New York State Court of Claims

New York State Court of Claims
MARTIRANO v. THE STATE OF NEW YORK, # 2017-038-549, Claim No. 124393, Motion No. M-89622

Synopsis

Defendant's motion for summary judgment dismissing claim containing causes of action pursuant to Labor Law  200 (1) and Labor Law  241 (6) granted. Defendant demonstrated its lack of authority to supervise or control the injury-producing work, and that there was not a violation of a provision of the Industrial Code or that any such violation was a proximate cause of claimant's injury, and claimant did not raise a triable issue of material fact in opposition to the motion.

Case information

UID: 2017-038-549
Claimant(s): ALFRED J. MARTIRANO III
Claimant short name: MARTIRANO
Footnote (claimant name) :
Defendant(s): THE STATE OF NEW YORK
Footnote (defendant name) :
Third-party claimant(s):
Third-party defendant(s):
Claim number(s): 124393
Motion number(s): M-89622
Cross-motion number(s):
Judge: W. BROOKS DeBOW
Claimant's attorney: MORGAN LEVINE DOLAN, P.C.
By: Duane R. Morgan, Esq.
Defendant's attorney: GOLDBERG SEGALLA, LLP
By: Jonathan Bernstein, Esq.
Third-party defendant's attorney:
Signature date: July 7, 2017
City: Saratoga Springs
Comments:
Official citation:
Appellate results:
See also (multicaptioned case)

Decision

Defendant moves for summary judgment dismissing this claim, which alleges that claimant was injured when an air hose broke free from a jackhammer that claimant was using on the premises of Shawangunk Correctional Facility, where claimant was working in the employ of a contractor. The claim asserts two causes of action asserting that defendant violated Labor Law 200 and 241 (6) and that claimant's injuries were a result of those violations. Defendant's motion for summary judgment asserts that defendant State of New York did not exercise direction or control over claimant's work negating Labor Law  200 liability, and that the cited provisions of the New York State Industrial Code and the rules of the federal Occupational Safety and Health Administration (OSHA) do not support liability under Labor Law  241 (6). Claimant opposes the motion on the grounds that correctional staff employed by defendant exercised control at the worksite, and that 12 NYCRR 23-1.10 governs pneumatic tools such as the jackhammer that claimant was using at the time of his accident.(1) For the reasons that follow, defendant's motion for summary judgment will be granted and the claim will be dismissed.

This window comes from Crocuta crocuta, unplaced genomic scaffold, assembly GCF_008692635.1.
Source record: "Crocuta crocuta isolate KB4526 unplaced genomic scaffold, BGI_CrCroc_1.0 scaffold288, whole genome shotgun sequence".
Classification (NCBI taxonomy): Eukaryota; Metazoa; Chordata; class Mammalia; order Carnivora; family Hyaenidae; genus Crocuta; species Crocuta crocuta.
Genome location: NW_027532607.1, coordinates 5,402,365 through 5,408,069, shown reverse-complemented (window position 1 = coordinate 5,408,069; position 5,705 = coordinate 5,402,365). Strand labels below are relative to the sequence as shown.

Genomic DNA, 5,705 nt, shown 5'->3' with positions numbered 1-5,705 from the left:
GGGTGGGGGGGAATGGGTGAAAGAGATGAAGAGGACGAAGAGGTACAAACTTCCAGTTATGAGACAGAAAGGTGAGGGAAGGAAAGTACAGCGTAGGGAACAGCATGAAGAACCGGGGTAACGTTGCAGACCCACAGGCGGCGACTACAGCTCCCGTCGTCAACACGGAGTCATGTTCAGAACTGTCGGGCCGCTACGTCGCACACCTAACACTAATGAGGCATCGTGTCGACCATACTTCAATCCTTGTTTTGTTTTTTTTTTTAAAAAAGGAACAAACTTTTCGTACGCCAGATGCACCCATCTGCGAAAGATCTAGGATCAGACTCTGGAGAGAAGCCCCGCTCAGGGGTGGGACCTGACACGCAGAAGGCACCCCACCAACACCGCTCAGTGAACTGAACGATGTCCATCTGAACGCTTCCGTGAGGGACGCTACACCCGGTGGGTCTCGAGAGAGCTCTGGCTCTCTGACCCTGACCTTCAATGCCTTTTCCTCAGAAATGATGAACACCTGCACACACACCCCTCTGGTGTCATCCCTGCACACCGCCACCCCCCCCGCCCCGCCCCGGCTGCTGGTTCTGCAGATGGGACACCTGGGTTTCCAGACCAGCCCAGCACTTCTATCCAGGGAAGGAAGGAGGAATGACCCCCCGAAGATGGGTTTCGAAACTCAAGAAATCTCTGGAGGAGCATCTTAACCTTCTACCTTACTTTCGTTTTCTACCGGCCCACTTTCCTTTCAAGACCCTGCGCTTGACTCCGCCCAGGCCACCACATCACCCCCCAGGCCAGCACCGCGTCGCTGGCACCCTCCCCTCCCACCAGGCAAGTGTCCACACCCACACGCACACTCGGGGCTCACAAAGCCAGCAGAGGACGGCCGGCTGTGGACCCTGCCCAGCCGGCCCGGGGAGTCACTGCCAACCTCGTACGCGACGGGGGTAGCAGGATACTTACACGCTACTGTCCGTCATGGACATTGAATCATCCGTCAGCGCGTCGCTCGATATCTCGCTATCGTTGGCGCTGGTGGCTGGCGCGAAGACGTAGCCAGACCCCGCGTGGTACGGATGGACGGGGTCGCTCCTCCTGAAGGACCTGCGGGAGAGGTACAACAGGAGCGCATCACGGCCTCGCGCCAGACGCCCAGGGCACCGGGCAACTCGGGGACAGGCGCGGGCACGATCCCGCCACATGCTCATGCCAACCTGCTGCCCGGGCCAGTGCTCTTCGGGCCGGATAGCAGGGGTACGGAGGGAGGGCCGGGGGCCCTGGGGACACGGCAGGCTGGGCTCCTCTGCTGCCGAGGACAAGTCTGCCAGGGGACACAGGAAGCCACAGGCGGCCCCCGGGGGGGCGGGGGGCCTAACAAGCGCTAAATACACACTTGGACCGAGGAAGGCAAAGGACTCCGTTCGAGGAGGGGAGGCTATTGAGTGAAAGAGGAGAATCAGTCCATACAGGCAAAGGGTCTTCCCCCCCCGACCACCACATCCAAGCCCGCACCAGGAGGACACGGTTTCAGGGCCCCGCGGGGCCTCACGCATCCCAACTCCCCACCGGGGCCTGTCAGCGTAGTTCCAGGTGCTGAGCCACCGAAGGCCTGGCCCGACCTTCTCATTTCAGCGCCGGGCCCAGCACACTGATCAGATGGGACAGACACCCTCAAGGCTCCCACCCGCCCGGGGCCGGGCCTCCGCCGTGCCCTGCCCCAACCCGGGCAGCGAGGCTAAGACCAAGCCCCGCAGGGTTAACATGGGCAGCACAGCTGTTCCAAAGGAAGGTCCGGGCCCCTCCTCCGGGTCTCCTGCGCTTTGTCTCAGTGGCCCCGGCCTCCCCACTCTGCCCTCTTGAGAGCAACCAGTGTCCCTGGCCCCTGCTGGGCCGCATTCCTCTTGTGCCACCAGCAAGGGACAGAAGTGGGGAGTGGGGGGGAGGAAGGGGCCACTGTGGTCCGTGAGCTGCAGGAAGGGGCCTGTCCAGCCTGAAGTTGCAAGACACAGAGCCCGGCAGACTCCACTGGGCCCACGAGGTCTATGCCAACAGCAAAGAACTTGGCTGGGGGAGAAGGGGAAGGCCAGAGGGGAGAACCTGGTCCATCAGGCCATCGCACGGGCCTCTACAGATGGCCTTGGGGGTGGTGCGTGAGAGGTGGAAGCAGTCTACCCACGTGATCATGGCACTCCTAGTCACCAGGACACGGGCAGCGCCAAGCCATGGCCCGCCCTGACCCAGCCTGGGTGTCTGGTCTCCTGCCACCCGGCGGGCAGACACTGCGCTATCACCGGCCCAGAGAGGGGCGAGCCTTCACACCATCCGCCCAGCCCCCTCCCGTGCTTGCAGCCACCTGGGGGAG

The facts on this motion are not disputed. Claimant's deposition testimony revealed that he was employed by Gady Contracting G.C. Inc. ("Gady"), a subcontractor on a project in a courtyard inside Shawangunk Correctional Facility (CF), a maximum security prison (see Bernstein Affidavit, Exhibit G, at 24, 27; Exhibit J). A chain of command flowed from the owner of Gady to the owner's son, Robby, who was working at the jobsite with claimant, and meetings between Robby, claimant, another worker named Darryl were held each morning or the prior evening to discuss the upcoming work (see id., at 28, 30-32). All of the tools used on the job, including the jackhammer that was used by claimant, belonged to Gady, and all tools and equipment that were used by claimant and his colleagues were checked in and out of the correctional facility by correction officers as a security measure (see id., at 32, 37-39). The jackhammer hose that injured claimant had come loose from the jackhammer the day before claimant's accident. Robby took the hose to be repaired that evening, and brought the purportedly repaired hose back to the jobsite on the day of claimant's accident. Claimant testified that the correction officer inspected the hoses "when they came into the facility to make sure they were the same ones that he was bringing back" (id. at 55). While inspecting them, the correction officer:

"went over the issue the day before with the hose coming loose. He was aware of it. He looked at it to make sure the hoses were different than they were the other day, fixed . . . [claimant] saw him looking at the hose where the piece was loose to make sure that they were fixed . . . He picked the hoses up, turned the hose, looked at the hose. Robby . . . replied to him, I had them all fixed yesterday, serviced, and the corrections officer said, okay"